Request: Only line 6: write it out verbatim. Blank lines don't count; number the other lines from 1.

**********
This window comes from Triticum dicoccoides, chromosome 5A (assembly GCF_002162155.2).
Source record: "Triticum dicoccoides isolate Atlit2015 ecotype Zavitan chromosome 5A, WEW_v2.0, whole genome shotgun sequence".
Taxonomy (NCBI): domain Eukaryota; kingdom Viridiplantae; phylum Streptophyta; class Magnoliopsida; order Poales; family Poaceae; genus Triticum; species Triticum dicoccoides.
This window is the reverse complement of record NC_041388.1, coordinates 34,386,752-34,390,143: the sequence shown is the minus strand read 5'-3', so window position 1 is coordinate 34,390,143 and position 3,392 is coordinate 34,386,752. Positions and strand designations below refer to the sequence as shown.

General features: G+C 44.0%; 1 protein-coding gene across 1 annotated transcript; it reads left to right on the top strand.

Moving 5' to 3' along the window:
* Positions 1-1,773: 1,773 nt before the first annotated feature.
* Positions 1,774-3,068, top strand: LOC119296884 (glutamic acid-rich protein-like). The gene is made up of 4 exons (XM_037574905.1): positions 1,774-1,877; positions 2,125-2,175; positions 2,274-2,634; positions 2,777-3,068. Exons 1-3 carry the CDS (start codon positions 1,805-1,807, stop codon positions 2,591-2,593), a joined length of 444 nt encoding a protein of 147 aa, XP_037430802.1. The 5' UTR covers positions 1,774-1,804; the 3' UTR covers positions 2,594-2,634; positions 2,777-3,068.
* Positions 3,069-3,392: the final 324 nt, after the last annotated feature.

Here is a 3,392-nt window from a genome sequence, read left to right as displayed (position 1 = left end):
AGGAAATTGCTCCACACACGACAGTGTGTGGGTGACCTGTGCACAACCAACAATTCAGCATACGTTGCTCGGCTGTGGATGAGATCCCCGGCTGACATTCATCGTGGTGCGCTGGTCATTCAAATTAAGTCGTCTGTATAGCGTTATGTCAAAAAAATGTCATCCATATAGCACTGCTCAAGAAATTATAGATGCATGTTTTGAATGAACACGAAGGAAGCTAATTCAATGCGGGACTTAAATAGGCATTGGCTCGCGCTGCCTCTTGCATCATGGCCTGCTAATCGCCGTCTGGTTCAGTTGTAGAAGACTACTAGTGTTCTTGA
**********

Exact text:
Moving 5' to 3' along the window: